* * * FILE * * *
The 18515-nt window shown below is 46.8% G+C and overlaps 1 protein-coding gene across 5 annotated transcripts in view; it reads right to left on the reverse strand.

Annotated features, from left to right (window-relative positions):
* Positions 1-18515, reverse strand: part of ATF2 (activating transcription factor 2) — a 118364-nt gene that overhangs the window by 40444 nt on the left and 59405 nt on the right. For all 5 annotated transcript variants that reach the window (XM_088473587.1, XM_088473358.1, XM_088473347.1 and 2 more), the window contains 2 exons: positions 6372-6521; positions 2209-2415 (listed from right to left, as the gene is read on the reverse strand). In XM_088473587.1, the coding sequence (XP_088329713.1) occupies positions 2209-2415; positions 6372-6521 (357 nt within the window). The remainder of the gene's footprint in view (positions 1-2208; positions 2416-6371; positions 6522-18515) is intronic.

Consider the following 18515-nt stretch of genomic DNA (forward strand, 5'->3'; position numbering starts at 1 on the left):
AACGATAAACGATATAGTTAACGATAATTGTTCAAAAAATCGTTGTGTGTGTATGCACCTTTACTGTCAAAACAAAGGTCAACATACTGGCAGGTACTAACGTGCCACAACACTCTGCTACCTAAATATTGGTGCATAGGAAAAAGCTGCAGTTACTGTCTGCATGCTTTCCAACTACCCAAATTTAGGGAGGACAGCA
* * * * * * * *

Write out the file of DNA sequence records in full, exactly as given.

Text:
The 18515-nt window shown below is 46.8% G+C and overlaps 1 protein-coding gene across 5 annotated transcripts in view; it reads right to left on the reverse strand.

Annotated features, from left to right (window-relative positions):
* Positions 1-18515, reverse strand: part of ATF2 (activating transcription factor 2) — a 118364-nt gene that overhangs the window by 40444 nt on the left and 59405 nt on the right. For all 5 annotated transcript variants that reach the window (XM_088473587.1, XM_088473358.1, XM_088473347.1 and 2 more), the window contains 2 exons: positions 6372-6521; positions 2209-2415 (listed from right to left, as the gene is read on the reverse strand). In XM_088473587.1, the coding sequence (XP_088329713.1) occupies positions 2209-2415; positions 6372-6521 (357 nt within the window). The remainder of the gene's footprint in view (positions 1-2208; positions 2416-6371; positions 6522-18515) is intronic.

Consider the following 18515-nt stretch of genomic DNA (forward strand, 5'->3'; position numbering starts at 1 on the left):
AACGATAAACGATATAGTTAACGATAATTGTTCAAAAAATCGTTGTGTGTGTATGCACCTTTACTGTCAAAACAAAGGTCAACATACTGGCAGGTACTAACGTGCCACAACACTCTGCTACCTAAATATTGGTGCATAGGAAAAAGCTGCAGTTACTGTCTGCATGCTTTCCAACTACCCAAATTTAGGGAGGACAGCA